Cryptocurrency News

Crypto Gets Caught Up in the Selloff of Chinese Real Estate Giant Evergrande

By September 21, 2021 No Comments

Key takeaways:

  • Evergrande, one of the biggest property developers in the world, owes more than $300 billion and has lost more than 80% of its value since the start of the year
  • Some analysts fear that the collapse of Evergrande could have similar ramifications for the global economy as the bankruptcy of Lehman Brothers in 2008
  • The cryptocurrency market has been heavily impacted by the news, with most coins posting double-digit losses

The cryptocurrency market has dropped below $2 trillion for the first time since mid-August. The price of Bitcoin has decreased to $43,000 just two weeks after hitting the 4-month high on September 7 as other crypto assets are also posting heavy losses. The recent downturn seems to be strongly linked to the debt crisis of the Chinese property developer Evergrande, which has thoroughly shaken the global markets.

What is Evergrande and why would its collapse matter?

Evergrande is China’s second-largest property developer and was at one point the most valuable real estate company in the world. Evergrande took out massive amounts of loans to finance its rapid expansion. The company has already sold much of its still unfinished real estate projects, without paying contractors, which are now at risk of having to incur heavy losses. 

Additionally, as reported by BBC, Evergrande owes over $300 billion to more than 170 banks and 120 financial firms worldwide, which makes it the world’s most indebted real estate developer. If the Chinese government doesn’t bail out Evergrande, its collapse could have significant ramifications for the global economy as it would lower the loan issuing capacity for countless banks and institutions that have financed Evergrande’s aggressive expansion.

Some analysts are calling the Evergrande fiasco “China’s Lehman moment”. Due to the fallout of the subprime mortgage crisis in 2008, at the time 4th largest US investment bank Lehman Brothers was forced to file for bankruptcy, which started a domino effect that led to the worst global financial crisis since the 1930s. Evergrande’s collapse could easily be a catalyst for a similar scenario, particularly when accounting for the growing Chinese housing bubble. With skyrocketing real estate prices despite 65 million empty apartments across the country, the Chinese housing sector might be facing an imminent collapse.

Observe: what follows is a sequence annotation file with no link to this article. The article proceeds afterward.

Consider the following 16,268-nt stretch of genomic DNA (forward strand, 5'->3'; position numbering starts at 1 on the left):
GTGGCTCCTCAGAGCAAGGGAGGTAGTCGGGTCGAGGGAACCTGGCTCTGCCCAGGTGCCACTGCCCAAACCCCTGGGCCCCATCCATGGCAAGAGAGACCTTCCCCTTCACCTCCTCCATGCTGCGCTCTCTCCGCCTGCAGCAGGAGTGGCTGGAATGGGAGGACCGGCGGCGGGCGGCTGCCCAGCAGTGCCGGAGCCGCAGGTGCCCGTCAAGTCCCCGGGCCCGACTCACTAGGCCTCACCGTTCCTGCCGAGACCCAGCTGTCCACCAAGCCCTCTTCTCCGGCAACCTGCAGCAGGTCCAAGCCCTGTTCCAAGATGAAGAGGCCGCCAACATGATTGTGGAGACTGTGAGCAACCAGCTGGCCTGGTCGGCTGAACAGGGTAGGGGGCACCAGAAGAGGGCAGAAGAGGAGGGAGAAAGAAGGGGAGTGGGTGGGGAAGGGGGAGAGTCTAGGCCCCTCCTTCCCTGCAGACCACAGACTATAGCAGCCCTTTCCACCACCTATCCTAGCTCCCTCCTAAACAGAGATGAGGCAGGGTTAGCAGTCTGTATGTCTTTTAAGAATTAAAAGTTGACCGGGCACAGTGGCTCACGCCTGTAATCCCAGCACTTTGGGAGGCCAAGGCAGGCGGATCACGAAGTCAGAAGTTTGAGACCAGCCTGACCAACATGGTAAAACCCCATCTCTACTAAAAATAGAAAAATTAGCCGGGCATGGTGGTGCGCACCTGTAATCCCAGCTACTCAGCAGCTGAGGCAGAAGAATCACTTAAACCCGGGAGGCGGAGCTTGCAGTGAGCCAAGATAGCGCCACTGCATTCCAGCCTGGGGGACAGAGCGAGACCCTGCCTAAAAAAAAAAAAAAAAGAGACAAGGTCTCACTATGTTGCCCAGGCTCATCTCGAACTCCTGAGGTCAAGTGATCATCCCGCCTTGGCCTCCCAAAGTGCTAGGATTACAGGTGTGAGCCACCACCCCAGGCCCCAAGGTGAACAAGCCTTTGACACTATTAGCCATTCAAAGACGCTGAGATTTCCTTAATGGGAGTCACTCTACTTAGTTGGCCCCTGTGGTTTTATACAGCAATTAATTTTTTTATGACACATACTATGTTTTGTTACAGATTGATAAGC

Evergrande shares (3333.HK) have fallen by 85% this year and are currently trading at an 11-year low.

Image source: Yahoo Finance

Stock market prices nosedive

S&P 500 market index responded to the Evergrande news by having the single worst day performance since May. The index lost as much as 2.9%, before retracing to finish the Monday trading down 1.7%. Stock and bond markets around the world have also incurred losses with Hong Kong property stocks being particularly hard hit, having lost almost 6% on Monday.

The managing director at a Hong Kong brokerage firm, Louis Tse is concerned about the spillover effect:

“Evergrande is just the tip of the iceberg that affects the banks as well — if you have lower property prices what happens to their mortgages? It has a chain effect.”

What does this mean for crypto?

The performance of the cryptocurrency market is heavily correlated with the performance of real-world assets. Digital currencies are a form of risk-on assets, meaning that they belong to the same group of financial products as stocks and other financial instruments that have a high-yield potential. Risk-on assets do best during times of easy monetary conditions when low interest rates and easy access to money help create a positive market sentiment.

Economic uncertainty, on the other hand, encourages investors to seek shelter in low-yielding risk-off assets (also called ‘safe haven’ assets), such as gold, established reserve currencies, and virtually risk-free government bonds. As long as the global stock markets remain turbulent, we can expect crypto to follow suit.